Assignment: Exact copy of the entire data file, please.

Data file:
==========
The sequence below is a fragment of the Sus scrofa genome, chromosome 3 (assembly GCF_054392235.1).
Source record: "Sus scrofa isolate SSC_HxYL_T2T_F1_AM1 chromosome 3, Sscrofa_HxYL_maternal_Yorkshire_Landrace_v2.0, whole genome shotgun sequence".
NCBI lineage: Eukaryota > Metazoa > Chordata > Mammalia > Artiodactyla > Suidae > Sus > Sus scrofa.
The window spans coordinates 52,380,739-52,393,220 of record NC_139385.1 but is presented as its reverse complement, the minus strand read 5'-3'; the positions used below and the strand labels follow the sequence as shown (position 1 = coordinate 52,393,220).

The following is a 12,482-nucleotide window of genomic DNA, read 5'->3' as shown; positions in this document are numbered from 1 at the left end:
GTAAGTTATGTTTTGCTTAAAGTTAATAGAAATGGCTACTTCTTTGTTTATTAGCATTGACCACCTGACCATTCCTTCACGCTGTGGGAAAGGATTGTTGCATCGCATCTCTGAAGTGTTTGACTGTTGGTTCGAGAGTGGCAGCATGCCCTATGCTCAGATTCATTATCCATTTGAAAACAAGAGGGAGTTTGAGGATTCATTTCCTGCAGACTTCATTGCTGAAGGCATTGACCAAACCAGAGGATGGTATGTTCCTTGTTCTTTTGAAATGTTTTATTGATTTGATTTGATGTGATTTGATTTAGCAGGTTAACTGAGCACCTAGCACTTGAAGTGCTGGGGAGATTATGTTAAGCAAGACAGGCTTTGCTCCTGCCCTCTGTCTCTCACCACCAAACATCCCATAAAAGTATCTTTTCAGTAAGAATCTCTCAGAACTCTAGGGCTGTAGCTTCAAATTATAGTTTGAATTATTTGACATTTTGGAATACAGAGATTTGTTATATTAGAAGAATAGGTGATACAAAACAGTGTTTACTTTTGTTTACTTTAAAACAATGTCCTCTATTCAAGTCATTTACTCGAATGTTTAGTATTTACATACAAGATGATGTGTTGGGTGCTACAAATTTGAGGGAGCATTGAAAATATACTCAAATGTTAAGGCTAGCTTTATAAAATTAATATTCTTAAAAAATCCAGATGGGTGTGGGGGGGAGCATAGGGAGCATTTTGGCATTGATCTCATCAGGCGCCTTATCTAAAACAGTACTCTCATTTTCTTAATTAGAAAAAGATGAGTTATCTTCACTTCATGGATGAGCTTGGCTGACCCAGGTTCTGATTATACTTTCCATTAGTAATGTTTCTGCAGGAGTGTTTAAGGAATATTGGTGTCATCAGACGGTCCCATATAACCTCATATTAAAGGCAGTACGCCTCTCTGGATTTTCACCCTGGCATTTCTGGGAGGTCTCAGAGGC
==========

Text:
The sequence below is a fragment of the Sus scrofa genome, chromosome 3 (assembly GCF_054392235.1).
Source record: "Sus scrofa isolate SSC_HxYL_T2T_F1_AM1 chromosome 3, Sscrofa_HxYL_maternal_Yorkshire_Landrace_v2.0, whole genome shotgun sequence".
NCBI lineage: Eukaryota > Metazoa > Chordata > Mammalia > Artiodactyla > Suidae > Sus > Sus scrofa.
The window spans coordinates 52,380,739-52,393,220 of record NC_139385.1 but is presented as its reverse complement, the minus strand read 5'-3'; the positions used below and the strand labels follow the sequence as shown (position 1 = coordinate 52,393,220).

The following is a 12,482-nucleotide window of genomic DNA, read 5'->3' as shown; positions in this document are numbered from 1 at the left end:
GTAAGTTATGTTTTGCTTAAAGTTAATAGAAATGGCTACTTCTTTGTTTATTAGCATTGACCACCTGACCATTCCTTCACGCTGTGGGAAAGGATTGTTGCATCGCATCTCTGAAGTGTTTGACTGTTGGTTCGAGAGTGGCAGCATGCCCTATGCTCAGATTCATTATCCATTTGAAAACAAGAGGGAGTTTGAGGATTCATTTCCTGCAGACTTCATTGCTGAAGGCATTGACCAAACCAGAGGATGGTATGTTCCTTGTTCTTTTGAAATGTTTTATTGATTTGATTTGATGTGATTTGATTTAGCAGGTTAACTGAGCACCTAGCACTTGAAGTGCTGGGGAGATTATGTTAAGCAAGACAGGCTTTGCTCCTGCCCTCTGTCTCTCACCACCAAACATCCCATAAAAGTATCTTTTCAGTAAGAATCTCTCAGAACTCTAGGGCTGTAGCTTCAAATTATAGTTTGAATTATTTGACATTTTGGAATACAGAGATTTGTTATATTAGAAGAATAGGTGATACAAAACAGTGTTTACTTTTGTTTACTTTAAAACAATGTCCTCTATTCAAGTCATTTACTCGAATGTTTAGTATTTACATACAAGATGATGTGTTGGGTGCTACAAATTTGAGGGAGCATTGAAAATATACTCAAATGTTAAGGCTAGCTTTATAAAATTAATATTCTTAAAAAATCCAGATGGGTGTGGGGGGGAGCATAGGGAGCATTTTGGCATTGATCTCATCAGGCGCCTTATCTAAAACAGTACTCTCATTTTCTTAATTAGAAAAAGATGAGTTATCTTCACTTCATGGATGAGCTTGGCTGACCCAGGTTCTGATTATACTTTCCATTAGTAATGTTTCTGCAGGAGTGTTTAAGGAATATTGGTGTCATCAGACGGTCCCATATAACCTCATATTAAAGGCAGTACGCCTCTCTGGATTTTCACCCTGGCATTTCTGGGAGGTCTCAGAGGC